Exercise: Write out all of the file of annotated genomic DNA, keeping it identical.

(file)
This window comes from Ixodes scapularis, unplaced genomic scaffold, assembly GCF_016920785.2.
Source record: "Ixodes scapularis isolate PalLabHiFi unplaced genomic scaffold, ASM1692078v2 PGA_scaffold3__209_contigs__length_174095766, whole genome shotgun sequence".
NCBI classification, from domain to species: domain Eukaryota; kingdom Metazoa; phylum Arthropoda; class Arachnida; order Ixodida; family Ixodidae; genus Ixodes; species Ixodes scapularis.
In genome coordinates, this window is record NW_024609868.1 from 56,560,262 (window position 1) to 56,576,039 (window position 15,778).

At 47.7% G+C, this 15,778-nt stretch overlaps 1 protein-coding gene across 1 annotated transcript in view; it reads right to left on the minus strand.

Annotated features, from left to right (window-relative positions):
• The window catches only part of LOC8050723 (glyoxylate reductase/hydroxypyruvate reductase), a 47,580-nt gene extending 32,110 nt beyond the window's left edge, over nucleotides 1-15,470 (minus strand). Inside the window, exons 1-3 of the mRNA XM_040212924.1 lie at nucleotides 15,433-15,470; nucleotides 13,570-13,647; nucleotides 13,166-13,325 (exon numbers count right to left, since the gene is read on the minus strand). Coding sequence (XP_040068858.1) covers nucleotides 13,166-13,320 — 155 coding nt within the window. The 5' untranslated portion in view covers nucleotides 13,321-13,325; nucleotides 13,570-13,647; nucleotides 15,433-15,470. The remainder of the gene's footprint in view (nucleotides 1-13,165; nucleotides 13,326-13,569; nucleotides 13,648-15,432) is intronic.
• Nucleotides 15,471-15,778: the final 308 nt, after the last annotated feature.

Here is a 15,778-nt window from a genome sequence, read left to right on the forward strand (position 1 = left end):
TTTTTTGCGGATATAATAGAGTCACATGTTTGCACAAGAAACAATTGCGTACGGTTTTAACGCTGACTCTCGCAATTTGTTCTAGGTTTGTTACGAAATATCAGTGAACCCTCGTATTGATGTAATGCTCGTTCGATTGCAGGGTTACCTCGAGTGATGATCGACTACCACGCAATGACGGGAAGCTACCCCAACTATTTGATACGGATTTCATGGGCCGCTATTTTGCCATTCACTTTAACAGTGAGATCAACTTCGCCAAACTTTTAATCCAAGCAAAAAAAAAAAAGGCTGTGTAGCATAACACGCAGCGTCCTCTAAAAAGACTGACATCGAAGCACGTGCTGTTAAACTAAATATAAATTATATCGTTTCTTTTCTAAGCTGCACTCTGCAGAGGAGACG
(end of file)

This window comes from Ixodes scapularis, unplaced genomic scaffold, assembly GCF_016920785.2.
Source record: "Ixodes scapularis isolate PalLabHiFi unplaced genomic scaffold, ASM1692078v2 PGA_scaffold3__209_contigs__length_174095766, whole genome shotgun sequence".
NCBI classification, from domain to species: domain Eukaryota; kingdom Metazoa; phylum Arthropoda; class Arachnida; order Ixodida; family Ixodidae; genus Ixodes; species Ixodes scapularis.
In genome coordinates, this window is record NW_024609868.1 from 56,560,262 (window position 1) to 56,576,039 (window position 15,778).

At 47.7% G+C, this 15,778-nt stretch overlaps 1 protein-coding gene across 1 annotated transcript in view; it reads right to left on the minus strand.

Annotated features, from left to right (window-relative positions):
• The window catches only part of LOC8050723 (glyoxylate reductase/hydroxypyruvate reductase), a 47,580-nt gene extending 32,110 nt beyond the window's left edge, over nucleotides 1-15,470 (minus strand). Inside the window, exons 1-3 of the mRNA XM_040212924.1 lie at nucleotides 15,433-15,470; nucleotides 13,570-13,647; nucleotides 13,166-13,325 (exon numbers count right to left, since the gene is read on the minus strand). Coding sequence (XP_040068858.1) covers nucleotides 13,166-13,320 — 155 coding nt within the window. The 5' untranslated portion in view covers nucleotides 13,321-13,325; nucleotides 13,570-13,647; nucleotides 15,433-15,470. The remainder of the gene's footprint in view (nucleotides 1-13,165; nucleotides 13,326-13,569; nucleotides 13,648-15,432) is intronic.
• Nucleotides 15,471-15,778: the final 308 nt, after the last annotated feature.

Here is a 15,778-nt window from a genome sequence, read left to right on the forward strand (position 1 = left end):
TTTTTTGCGGATATAATAGAGTCACATGTTTGCACAAGAAACAATTGCGTACGGTTTTAACGCTGACTCTCGCAATTTGTTCTAGGTTTGTTACGAAATATCAGTGAACCCTCGTATTGATGTAATGCTCGTTCGATTGCAGGGTTACCTCGAGTGATGATCGACTACCACGCAATGACGGGAAGCTACCCCAACTATTTGATACGGATTTCATGGGCCGCTATTTTGCCATTCACTTTAACAGTGAGATCAACTTCGCCAAACTTTTAATCCAAGCAAAAAAAAAAAAGGCTGTGTAGCATAACACGCAGCGTCCTCTAAAAAGACTGACATCGAAGCACGTGCTGTTAAACTAAATATAAATTATATCGTTTCTTTTCTAAGCTGCACTCTGCAGAGGAGACG